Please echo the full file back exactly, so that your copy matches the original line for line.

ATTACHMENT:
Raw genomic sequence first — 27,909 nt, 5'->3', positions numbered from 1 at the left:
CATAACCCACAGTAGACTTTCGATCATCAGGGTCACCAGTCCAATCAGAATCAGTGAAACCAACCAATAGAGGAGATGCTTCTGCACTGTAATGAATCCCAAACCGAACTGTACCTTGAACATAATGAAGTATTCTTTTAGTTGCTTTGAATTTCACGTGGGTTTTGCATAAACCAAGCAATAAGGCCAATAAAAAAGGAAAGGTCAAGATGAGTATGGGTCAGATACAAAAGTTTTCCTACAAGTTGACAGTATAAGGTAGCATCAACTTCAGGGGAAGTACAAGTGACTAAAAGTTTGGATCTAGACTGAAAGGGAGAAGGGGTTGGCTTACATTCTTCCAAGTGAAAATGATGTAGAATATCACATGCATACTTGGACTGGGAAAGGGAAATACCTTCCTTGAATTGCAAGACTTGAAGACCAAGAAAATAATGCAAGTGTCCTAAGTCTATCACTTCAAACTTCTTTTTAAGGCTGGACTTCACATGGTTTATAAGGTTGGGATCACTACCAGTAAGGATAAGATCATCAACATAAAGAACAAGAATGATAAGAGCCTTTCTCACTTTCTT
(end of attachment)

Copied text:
Raw genomic sequence first — 27,909 nt, 5'->3', positions numbered from 1 at the left:
CATAACCCACAGTAGACTTTCGATCATCAGGGTCACCAGTCCAATCAGAATCAGTGAAACCAACCAATAGAGGAGATGCTTCTGCACTGTAATGAATCCCAAACCGAACTGTACCTTGAACATAATGAAGTATTCTTTTAGTTGCTTTGAATTTCACGTGGGTTTTGCATAAACCAAGCAATAAGGCCAATAAAAAAGGAAAGGTCAAGATGAGTATGGGTCAGATACAAAAGTTTTCCTACAAGTTGACAGTATAAGGTAGCATCAACTTCAGGGGAAGTACAAGTGACTAAAAGTTTGGATCTAGACTGAAAGGGAGAAGGGGTTGGCTTACATTCTTCCAAGTGAAAATGATGTAGAATATCACATGCATACTTGGACTGGGAAAGGGAAATACCTTCCTTGAATTGCAAGACTTGAAGACCAAGAAAATAATGCAAGTGTCCTAAGTCTATCACTTCAAACTTCTTTTTAAGGCTGGACTTCACATGGTTTATAAGGTTGGGATCACTACCAGTAAGGATAAGATCATCAACATAAAGAACAAGAATGATAAGAGCCTTTCTCACTTTCTT